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Posts Tagged ‘Camilla Nylund’

This year’s Berlin Staatsoper Festtage’s operatic première is Claus Guth’s new staging of Richard Strauss’s Die Frau ohne Schatten under Zubin Mehta, whom I had previously seen in the same theatre some years ago conduct Johann Strauss’s Die Fledermaus with the same leading soprano seen this evening.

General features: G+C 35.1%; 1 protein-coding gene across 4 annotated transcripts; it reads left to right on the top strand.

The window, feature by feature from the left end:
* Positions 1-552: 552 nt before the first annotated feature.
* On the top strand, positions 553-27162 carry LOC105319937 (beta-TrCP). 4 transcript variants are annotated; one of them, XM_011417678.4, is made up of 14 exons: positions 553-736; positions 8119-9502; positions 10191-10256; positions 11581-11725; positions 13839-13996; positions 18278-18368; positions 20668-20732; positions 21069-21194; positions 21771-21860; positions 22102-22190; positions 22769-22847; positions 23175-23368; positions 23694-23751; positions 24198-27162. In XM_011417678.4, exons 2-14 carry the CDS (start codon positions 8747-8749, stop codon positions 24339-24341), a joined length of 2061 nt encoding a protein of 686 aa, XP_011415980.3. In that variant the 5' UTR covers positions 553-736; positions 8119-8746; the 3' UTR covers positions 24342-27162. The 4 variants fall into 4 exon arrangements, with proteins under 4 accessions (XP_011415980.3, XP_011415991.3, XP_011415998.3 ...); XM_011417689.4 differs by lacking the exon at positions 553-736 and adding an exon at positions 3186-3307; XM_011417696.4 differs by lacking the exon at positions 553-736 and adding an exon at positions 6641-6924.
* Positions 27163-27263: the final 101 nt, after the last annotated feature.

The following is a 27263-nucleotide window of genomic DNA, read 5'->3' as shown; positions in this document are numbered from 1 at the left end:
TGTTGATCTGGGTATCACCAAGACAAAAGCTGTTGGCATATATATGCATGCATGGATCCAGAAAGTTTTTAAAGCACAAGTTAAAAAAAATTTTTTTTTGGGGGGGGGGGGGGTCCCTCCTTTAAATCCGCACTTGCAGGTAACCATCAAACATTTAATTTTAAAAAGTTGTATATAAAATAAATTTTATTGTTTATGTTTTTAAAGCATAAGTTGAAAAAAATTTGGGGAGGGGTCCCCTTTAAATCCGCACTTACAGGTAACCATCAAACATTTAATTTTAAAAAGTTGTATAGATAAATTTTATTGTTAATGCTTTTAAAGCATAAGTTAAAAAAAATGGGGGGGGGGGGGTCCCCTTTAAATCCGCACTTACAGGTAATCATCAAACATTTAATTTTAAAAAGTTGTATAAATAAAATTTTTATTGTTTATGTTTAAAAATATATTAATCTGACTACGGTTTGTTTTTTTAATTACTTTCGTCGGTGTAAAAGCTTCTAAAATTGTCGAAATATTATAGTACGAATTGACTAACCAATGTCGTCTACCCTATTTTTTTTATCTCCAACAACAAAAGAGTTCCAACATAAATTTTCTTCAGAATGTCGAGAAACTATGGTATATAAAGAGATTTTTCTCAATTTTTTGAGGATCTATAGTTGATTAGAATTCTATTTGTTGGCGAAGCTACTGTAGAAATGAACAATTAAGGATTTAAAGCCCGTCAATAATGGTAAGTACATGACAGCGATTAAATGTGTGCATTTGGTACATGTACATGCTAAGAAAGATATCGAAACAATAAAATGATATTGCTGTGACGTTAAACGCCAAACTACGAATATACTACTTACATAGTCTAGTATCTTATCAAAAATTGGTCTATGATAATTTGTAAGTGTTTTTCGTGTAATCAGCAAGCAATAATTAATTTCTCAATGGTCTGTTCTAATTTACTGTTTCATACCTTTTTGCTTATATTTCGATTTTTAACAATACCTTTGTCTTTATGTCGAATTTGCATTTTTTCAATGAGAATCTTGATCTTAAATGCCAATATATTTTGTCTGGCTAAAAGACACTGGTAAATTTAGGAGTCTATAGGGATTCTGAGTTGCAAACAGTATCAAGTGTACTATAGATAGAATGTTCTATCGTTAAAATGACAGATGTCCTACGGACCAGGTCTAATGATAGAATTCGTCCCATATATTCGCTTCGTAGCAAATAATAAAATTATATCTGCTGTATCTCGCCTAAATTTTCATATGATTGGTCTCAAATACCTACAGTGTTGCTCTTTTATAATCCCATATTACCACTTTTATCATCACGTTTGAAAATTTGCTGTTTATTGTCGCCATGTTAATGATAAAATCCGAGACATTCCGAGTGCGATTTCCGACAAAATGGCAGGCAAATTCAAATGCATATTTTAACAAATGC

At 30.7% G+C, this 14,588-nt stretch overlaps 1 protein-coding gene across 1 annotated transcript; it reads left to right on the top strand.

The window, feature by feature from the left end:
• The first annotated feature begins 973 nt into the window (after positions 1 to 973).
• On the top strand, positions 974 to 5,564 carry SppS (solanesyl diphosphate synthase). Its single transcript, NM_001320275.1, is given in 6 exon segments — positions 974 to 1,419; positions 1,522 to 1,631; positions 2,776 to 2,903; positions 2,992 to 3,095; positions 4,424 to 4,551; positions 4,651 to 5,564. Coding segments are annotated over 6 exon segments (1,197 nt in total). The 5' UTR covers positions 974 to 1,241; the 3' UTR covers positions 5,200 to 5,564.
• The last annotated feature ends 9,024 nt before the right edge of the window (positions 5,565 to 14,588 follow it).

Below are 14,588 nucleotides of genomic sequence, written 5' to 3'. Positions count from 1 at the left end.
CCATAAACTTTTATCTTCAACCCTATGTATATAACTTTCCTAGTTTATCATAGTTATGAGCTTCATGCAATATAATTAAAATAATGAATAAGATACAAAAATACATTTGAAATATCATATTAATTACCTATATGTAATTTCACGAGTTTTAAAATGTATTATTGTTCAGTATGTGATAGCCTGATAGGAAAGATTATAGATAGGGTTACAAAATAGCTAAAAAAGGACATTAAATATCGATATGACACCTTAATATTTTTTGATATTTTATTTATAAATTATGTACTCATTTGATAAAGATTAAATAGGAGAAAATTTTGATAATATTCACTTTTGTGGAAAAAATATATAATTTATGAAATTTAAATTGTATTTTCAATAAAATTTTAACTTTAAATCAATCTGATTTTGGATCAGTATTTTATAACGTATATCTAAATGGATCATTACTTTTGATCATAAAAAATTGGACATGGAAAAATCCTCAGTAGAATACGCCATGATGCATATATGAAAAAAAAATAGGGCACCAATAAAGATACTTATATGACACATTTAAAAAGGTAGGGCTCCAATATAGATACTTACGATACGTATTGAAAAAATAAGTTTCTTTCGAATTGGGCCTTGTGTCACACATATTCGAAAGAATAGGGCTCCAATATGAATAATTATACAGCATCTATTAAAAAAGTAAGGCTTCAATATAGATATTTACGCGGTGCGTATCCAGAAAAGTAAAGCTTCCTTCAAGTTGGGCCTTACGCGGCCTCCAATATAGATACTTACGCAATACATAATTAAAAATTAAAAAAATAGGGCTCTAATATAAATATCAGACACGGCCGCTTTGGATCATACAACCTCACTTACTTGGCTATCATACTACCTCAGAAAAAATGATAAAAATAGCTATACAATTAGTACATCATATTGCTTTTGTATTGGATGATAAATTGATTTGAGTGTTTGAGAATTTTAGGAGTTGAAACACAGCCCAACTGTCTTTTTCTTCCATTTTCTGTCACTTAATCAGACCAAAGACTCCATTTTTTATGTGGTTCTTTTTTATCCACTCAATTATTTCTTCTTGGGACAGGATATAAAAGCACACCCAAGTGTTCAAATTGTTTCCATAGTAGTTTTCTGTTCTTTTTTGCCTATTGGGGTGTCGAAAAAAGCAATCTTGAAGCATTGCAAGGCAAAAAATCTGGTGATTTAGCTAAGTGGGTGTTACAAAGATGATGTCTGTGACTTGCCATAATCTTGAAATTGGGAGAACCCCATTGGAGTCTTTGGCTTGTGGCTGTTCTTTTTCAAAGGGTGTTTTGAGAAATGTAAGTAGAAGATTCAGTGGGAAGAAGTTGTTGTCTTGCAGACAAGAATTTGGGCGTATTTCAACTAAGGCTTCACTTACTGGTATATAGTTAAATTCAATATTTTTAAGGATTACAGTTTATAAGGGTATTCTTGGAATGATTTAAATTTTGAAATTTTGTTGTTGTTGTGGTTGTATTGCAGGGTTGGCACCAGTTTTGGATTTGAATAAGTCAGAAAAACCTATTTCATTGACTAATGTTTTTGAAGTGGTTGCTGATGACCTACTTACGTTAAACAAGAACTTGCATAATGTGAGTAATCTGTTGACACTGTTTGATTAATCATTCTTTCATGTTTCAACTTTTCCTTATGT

Mehta has one recording of Salome with the Berlin Philharmonic to his credit, but he is hardly a regular in what regards the operatic production of the Bavarian composer. Although I cannot tell how often he conducted Die Frau ohne Schatten in his long career, the first impression I had today was of extreme caution. To his defense, the Italianate orchestral sound, very transparent and light, was very flattering to his cast and made for great vertical clarity. I would not say, however, that structural clarity was truly there, since the complex poliphony concocted by Strauss was shown rather at face value, some important motivic references sunk into the background of restatement of musical ideas already presented as they were shown before or among accompaniment figures. When one listens to Herbert von Karajan’s live recording from Vienna (with Leonie Rysanek and Christa Ludwig), one can see how helpful the masterly hand of the conductor can be in guiding his audience through this multilayered score. Thus, Mehta’s tool to achieve “legibility” was a certain kind of fastidiousness that involved a regular beat in a very steady and considerate tempo. This was again very helpful for his singers, but did not help to provide the necessary theatrical effects. The end of act II, where the stage director too seemed to have had lost his hand, was this approach’s main victim – the impression was rather of politeness in its clean transversal of the tricky harmonic development. Compare it to Karl Böhm’s broadcast (from Vienna? I would have to check, again with Rysanek and Ludwig) and the Austrian conductor will knock you out in an awesome display of excitement and precision. Most surprisingly, though, was the positive effect of the Indian conductor’s organized and restrained view on act III, here unusually subtle and coherent in his unifiying control of the proceedings. As the last act rarely works out in live performances, I left the theatre with the sensation of witnessing something special.